Many of the greatest quilts, like so many household treasures, were created and preserved by women. They have often been passed down through the matrilineal lines of families, forming what Ward calls “icons of continuity.” In this 100th anniversary year of women’s suffrage, they continue to be a fertile medium for creative craft and design by countless quilt-makers of all gender identities.
This exhibition is made possible, in part, by the generous support of private donors, and these corporate sponsors: Hoefle, Phoenix, Gormley & Roberts, PLLC and Performance Business Solutions, with additional support from Charles Schwab/Charles B Riopel, Piscataqua Savings Bank, and DTC Lawyers.
About Portsmouth Historical Society
Founded in 1917, the Portsmouth Historical Society is a nonprofit devoted to the history, arts, and culture of the Portsmouth region, through acquisitions, preservation, museum exhibitions, programs, and publications. It operates the Discover Portsmouth Welcome Center and the 1758 John Paul Jones Historic House Museum and Garden, a national historic landmark. The Society also serves as the home of the Portsmouth Advocates for Historic Preservation, and the Portsmouth Marine Society Press. To contribute to the Society’s work during this challenging moment in history, and to learn more about how to create a square for the 2020 Community Quilt, visit its website: www.PortsmouthHistory.org
Threads logo PDF/CMYK: https://portsmouthhistory.org/wp-content/uploads/2020/04/Threads-logo.pdf
Threads logo PNG/RGB: https://portsmouthhistory.org/wp-content/uploads/2020/04/20200422-Threads-logo2.png
Threads sponsors: This exhibition is made possible, in part, by the generous support of private donors, and these corporate sponsors: Hoefle, Phoenix, Gormley & Roberts, PLLC and Performance Business Solutions, with additional support from Charles Schwab/Charles B Riopel, Piscataqua Savings Bank, and DTC Lawyers. https://portsmouthhistory.org/wp-content/uploads/2020/04/threads-sponsor-block.png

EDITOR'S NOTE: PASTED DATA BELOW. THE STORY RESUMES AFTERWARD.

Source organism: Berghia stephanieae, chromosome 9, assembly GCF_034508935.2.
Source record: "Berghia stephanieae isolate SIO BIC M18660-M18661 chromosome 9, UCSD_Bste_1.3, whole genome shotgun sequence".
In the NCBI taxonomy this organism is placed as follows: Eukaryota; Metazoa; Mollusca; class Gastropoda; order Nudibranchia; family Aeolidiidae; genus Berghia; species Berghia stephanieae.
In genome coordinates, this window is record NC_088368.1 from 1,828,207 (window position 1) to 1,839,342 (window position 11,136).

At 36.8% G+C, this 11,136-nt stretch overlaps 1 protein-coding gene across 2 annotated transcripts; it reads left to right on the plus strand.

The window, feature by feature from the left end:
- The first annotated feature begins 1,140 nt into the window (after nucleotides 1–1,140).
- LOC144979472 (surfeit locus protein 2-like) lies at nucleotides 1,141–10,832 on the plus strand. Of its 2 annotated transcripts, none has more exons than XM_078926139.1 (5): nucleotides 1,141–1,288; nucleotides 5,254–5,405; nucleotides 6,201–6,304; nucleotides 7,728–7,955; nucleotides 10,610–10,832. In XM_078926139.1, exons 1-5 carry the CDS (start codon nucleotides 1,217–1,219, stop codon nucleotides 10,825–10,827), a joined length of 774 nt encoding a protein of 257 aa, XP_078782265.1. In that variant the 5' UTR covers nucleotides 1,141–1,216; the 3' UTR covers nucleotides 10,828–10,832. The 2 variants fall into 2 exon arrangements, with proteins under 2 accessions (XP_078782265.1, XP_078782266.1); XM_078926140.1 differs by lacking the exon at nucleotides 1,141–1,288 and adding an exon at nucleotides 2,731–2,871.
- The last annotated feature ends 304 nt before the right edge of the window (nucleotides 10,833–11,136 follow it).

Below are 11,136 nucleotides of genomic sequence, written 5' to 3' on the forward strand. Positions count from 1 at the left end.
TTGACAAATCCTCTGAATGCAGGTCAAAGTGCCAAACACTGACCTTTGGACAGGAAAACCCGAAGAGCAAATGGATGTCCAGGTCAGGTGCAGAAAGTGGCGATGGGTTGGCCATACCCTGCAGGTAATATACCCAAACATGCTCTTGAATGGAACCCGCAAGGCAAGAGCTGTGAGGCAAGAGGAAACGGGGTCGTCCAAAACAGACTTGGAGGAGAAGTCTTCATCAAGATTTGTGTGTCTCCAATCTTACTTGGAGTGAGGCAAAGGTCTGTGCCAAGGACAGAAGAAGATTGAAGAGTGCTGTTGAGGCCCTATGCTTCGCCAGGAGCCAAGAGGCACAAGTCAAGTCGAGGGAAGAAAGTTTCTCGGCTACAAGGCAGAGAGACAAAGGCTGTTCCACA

Quilting photo: The Portsmouth Historical Society announces “Threads: A Community Quilt for 2020,” a collaborative project that will bring together and celebrate the resilience of the Seacoast population. Residents are being invited to contribute hand-made fabric squares to be assembled into a giant “community quilt” that will be the centerpiece of an exhibition of historical and contemporary quilts in the Historical Society’s galleries when it reopens after the current pandemic. Photo courtesy Portsmouth Historical Society. https://portsmouthhistory.org/wp-content/uploads/2020/04/20200417_145314-detail.jpg
Quilt on display: Silk patchwork and embroidered quilt, as seen at Portsmouth Historical Society as the star of the “New Hampshire Folk Art: By the People, For the People” in 2019. Photo courtesy of Raya on Assignment.
Mrs. George Dana (Rhoda Jane Fogg) Brown (1837–1919), Quilt, Portsmouth, ca. 1860. Silk, satin; H. 65 in., W. 64 in. Portsmouth Historical Society; Given in memory of Mrs. Andrew (Bessie Brown) Dorian and Mrs. James S. (Josephine) Brown Manuel Jr., granddaughters of Rhode Jane Brown.
Article by J. Dennis Robinson in Portsmouth Herald/Seacoastonline.com